The decision tree algorithm was applied to each set of match results (according to the quality of the opposition). This graphical decision-making method consists of branches and nodes, divided into subcategories with different effects, to establish classification accuracy. Variables that have the most effect on the match results are seen with the decision tree. All analysis was controlled at the 95% significance level.

All statistical analyses were performed using R statistical software. ‘Stats’ and ‘MASS’ libraries in R software were used for MDS and k-means clustering analysis (Team, 2017). The radar chart was applied in the R program with the ‘ggradar’ library. ‘Rpart’ and ‘rpart.plot’ functions were used for the decision tree (Milborrow, 2017; Therneau et al., 2010).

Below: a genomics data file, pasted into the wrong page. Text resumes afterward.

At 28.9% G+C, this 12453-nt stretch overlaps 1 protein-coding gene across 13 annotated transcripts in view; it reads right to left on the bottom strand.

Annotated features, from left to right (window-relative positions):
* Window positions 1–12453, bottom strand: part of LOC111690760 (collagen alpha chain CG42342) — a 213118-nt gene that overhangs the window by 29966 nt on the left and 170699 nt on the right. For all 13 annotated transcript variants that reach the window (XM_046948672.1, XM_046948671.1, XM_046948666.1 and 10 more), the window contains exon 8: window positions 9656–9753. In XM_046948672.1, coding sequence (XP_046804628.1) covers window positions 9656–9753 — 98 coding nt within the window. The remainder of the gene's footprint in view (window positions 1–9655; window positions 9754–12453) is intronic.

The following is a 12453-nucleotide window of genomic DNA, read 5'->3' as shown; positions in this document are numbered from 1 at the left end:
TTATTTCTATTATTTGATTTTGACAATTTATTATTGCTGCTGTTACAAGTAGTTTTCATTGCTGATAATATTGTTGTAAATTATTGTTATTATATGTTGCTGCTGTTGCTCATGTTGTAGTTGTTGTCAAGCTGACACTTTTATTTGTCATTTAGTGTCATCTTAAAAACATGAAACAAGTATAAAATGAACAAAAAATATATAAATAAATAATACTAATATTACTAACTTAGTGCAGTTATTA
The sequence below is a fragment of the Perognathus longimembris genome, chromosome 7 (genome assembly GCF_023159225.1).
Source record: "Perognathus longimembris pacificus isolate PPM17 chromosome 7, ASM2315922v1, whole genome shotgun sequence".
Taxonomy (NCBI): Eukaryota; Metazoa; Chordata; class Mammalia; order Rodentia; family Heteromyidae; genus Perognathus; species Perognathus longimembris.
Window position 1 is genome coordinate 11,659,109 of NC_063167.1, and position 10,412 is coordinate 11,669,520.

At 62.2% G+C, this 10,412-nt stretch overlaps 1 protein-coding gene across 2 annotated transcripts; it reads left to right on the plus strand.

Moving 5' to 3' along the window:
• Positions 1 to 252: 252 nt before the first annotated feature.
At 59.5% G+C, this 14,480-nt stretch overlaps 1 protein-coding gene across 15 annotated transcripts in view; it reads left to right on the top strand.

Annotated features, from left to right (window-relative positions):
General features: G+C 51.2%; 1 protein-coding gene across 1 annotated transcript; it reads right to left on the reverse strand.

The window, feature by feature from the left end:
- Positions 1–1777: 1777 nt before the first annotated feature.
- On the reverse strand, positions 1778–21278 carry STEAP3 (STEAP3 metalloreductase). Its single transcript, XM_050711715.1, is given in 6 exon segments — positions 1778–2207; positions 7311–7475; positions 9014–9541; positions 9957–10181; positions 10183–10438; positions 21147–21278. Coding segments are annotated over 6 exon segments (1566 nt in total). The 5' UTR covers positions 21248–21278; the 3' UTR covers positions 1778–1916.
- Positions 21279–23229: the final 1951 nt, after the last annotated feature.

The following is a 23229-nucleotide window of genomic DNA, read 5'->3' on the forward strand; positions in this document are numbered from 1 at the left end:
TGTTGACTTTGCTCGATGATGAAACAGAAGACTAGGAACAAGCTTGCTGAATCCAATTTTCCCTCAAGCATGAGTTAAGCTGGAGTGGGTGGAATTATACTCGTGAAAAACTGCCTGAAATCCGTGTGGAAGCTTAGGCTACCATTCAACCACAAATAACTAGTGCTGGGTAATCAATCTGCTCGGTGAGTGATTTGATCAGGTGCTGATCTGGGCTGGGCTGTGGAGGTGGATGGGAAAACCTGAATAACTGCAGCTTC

Results

The results of one-way ANOVA and Tukey HSD tests to determine the performance indicators affecting the outcomes of matches are provided in Table 2, together with the effect size values. Lost balls, interceptions, and successful tackles variables were the only ones which did not present a significant difference according to the match outcome. As an example, accurate passes differed significantly as means compared to the match outcome (p = 0.000*). All groups had two symbols, thus were statistically different from each other. The winning teams were characterized by more accurate passes than the drawing and losing teams. Similarly, drawing teams had more accurate passes than losing teams. As a result of one-way ANOVA for this variable, the effect size value was estimated as moderate.